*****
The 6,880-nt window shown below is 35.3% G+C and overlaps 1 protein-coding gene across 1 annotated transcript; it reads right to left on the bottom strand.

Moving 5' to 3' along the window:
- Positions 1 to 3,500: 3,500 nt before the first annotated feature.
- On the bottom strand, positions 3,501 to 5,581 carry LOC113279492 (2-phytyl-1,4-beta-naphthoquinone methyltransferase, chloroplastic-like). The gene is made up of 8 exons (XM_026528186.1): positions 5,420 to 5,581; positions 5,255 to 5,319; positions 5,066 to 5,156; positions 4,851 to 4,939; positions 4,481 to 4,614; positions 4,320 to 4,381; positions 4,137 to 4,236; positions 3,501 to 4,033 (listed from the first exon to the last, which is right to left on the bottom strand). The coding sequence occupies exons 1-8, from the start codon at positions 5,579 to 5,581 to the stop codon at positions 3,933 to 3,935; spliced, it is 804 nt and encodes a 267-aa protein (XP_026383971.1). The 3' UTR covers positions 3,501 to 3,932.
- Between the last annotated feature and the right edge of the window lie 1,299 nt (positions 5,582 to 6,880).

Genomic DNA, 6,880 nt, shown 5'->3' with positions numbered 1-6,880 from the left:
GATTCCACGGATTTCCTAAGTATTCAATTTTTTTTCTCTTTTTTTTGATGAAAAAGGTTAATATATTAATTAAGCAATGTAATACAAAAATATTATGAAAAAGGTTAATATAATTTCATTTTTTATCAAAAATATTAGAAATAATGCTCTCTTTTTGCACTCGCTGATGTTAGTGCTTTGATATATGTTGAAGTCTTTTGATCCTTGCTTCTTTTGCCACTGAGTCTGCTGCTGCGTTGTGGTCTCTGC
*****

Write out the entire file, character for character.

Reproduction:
The 6,880-nt window shown below is 35.3% G+C and overlaps 1 protein-coding gene across 1 annotated transcript; it reads right to left on the bottom strand.

Moving 5' to 3' along the window:
- Positions 1 to 3,500: 3,500 nt before the first annotated feature.
- On the bottom strand, positions 3,501 to 5,581 carry LOC113279492 (2-phytyl-1,4-beta-naphthoquinone methyltransferase, chloroplastic-like). The gene is made up of 8 exons (XM_026528186.1): positions 5,420 to 5,581; positions 5,255 to 5,319; positions 5,066 to 5,156; positions 4,851 to 4,939; positions 4,481 to 4,614; positions 4,320 to 4,381; positions 4,137 to 4,236; positions 3,501 to 4,033 (listed from the first exon to the last, which is right to left on the bottom strand). The coding sequence occupies exons 1-8, from the start codon at positions 5,579 to 5,581 to the stop codon at positions 3,933 to 3,935; spliced, it is 804 nt and encodes a 267-aa protein (XP_026383971.1). The 3' UTR covers positions 3,501 to 3,932.
- Between the last annotated feature and the right edge of the window lie 1,299 nt (positions 5,582 to 6,880).

Genomic DNA, 6,880 nt, shown 5'->3' with positions numbered 1-6,880 from the left:
GATTCCACGGATTTCCTAAGTATTCAATTTTTTTTCTCTTTTTTTTGATGAAAAAGGTTAATATATTAATTAAGCAATGTAATACAAAAATATTATGAAAAAGGTTAATATAATTTCATTTTTTATCAAAAATATTAGAAATAATGCTCTCTTTTTGCACTCGCTGATGTTAGTGCTTTGATATATGTTGAAGTCTTTTGATCCTTGCTTCTTTTGCCACTGAGTCTGCTGCTGCGTTGTGGTCTCTGC